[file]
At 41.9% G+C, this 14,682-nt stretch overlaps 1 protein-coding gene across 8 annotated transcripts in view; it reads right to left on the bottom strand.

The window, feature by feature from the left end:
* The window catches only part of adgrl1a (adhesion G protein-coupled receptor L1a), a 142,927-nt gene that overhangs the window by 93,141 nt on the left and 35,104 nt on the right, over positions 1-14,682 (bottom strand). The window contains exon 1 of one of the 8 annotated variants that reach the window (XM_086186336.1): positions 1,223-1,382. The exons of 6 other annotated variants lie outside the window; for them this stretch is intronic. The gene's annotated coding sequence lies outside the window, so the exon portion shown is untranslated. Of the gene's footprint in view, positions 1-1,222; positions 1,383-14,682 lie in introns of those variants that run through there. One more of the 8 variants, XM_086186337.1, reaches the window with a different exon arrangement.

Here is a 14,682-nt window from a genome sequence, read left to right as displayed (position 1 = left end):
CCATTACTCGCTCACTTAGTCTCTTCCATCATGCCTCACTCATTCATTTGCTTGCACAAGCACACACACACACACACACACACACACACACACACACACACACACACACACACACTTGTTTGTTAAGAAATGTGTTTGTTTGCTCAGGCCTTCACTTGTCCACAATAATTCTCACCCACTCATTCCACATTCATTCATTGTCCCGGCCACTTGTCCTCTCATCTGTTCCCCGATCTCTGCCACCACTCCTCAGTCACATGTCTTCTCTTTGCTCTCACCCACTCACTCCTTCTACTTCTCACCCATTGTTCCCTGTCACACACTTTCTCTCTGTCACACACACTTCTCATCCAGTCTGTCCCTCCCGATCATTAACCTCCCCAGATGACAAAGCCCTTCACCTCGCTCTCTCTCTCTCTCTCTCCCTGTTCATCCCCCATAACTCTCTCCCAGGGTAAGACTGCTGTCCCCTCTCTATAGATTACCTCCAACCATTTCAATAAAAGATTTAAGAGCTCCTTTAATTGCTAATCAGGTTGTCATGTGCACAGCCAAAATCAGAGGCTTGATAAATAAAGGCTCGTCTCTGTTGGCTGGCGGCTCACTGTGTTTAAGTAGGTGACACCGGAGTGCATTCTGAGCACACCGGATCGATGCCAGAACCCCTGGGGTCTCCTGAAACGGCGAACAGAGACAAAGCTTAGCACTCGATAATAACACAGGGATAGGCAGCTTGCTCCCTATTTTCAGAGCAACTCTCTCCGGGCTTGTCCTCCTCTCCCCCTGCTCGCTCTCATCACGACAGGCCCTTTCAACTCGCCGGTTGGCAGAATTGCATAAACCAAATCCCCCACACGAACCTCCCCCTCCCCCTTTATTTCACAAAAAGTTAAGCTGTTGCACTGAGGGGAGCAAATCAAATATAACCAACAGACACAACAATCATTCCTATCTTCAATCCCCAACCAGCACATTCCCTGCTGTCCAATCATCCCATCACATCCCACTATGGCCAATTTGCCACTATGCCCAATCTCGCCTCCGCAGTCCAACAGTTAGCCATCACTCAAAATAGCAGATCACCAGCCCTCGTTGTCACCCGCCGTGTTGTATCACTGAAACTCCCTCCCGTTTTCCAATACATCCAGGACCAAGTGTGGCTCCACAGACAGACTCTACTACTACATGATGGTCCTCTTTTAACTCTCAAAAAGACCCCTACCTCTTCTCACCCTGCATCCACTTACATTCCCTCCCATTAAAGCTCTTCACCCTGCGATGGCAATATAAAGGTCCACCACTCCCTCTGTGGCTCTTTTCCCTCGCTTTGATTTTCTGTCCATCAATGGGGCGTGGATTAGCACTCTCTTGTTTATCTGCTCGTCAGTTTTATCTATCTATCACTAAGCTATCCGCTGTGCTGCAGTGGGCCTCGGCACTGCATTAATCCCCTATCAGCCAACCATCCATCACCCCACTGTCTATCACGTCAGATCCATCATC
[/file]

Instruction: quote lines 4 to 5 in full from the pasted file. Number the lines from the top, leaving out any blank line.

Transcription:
Here is a 14,682-nt window from a genome sequence, read left to right as displayed (position 1 = left end):
CCATTACTCGCTCACTTAGTCTCTTCCATCATGCCTCACTCATTCATTTGCTTGCACAAGCACACACACACACACACACACACACACACACACACACACACACACACACACACACTTGTTTGTTAAGAAATGTGTTTGTTTGCTCAGGCCTTCACTTGTCCACAATAATTCTCACCCACTCATTCCACATTCATTCATTGTCCCGGCCACTTGTCCTCTCATCTGTTCCCCGATCTCTGCCACCACTCCTCAGTCACATGTCTTCTCTTTGCTCTCACCCACTCACTCCTTCTACTTCTCACCCATTGTTCCCTGTCACACACTTTCTCTCTGTCACACACACTTCTCATCCAGTCTGTCCCTCCCGATCATTAACCTCCCCAGATGACAAAGCCCTTCACCTCGCTCTCTCTCTCTCTCTCTCCCTGTTCATCCCCCATAACTCTCTCCCAGGGTAAGACTGCTGTCCCCTCTCTATAGATTACCTCCAACCATTTCAATAAAAGATTTAAGAGCTCCTTTAATTGCTAATCAGGTTGTCATGTGCACAGCCAAAATCAGAGGCTTGATAAATAAAGGCTCGTCTCTGTTGGCTGGCGGCTCACTGTGTTTAAGTAGGTGACACCGGAGTGCATTCTGAGCACACCGGATCGATGCCAGAACCCCTGGGGTCTCCTGAAACGGCGAACAGAGACAAAGCTTAGCACTCGATAATAACACAGGGATAGGCAGCTTGCTCCCTATTTTCAGAGCAACTCTCTCCGGGCTTGTCCTCCTCTCCCCCTGCTCGCTCTCATCACGACAGGCCCTTTCAACTCGCCGGTTGGCAGAATTGCATAAACCAAATCCCCCACACGAACCTCCCCCTCCCCCTTTATTTCACAAAAAGTTAAGCTGTTGCACTGAGGGGAGCAAATCAAATATAACCAACAGACACAACAATCATTCCTATCTTCAATCCCCAACCAGCACATTCCCTGCTGTCCAATCATCCCATCACATCCCACTATGGCCAATTTGCCACTATGCCCAATCTCGCCTCCGCAGTCCAACAGTTAGCCATCACTCAAAATAGCAGATCACCAGCCCTCGTTGTCACCCGCCGTGTTGTATCACTGAAACTCCCTCCCGTTTTCCAATACATCCAGGACCAAGTGTGGCTCCACAGACAGACTCTACTACTACATGATGGTCCTCTTTTAACTCTCAAAAAGACCCCTACCTCTTCTCACCCTGCATCCACTTACATTCCCTCCCATTAAAGCTCTTCACCCTGCGATGGCAATATAAAGGTCCACCACTCCCTCTGTGGCTCTTTTCCCTCGCTTTGATTTTCTGTCCATCAATGGGGCGTGGATTAGCACTCTCTTGTTTATCTGCTCGTCAGTTTTATCTATCTATCACTAAGCTATCCGCTGTGCTGCAGTGGGCCTCGGCACTGCATTAATCCCCTATCAGCCAACCATCCATCACCCCACTGTCTATCACGTCAGATCCATCATC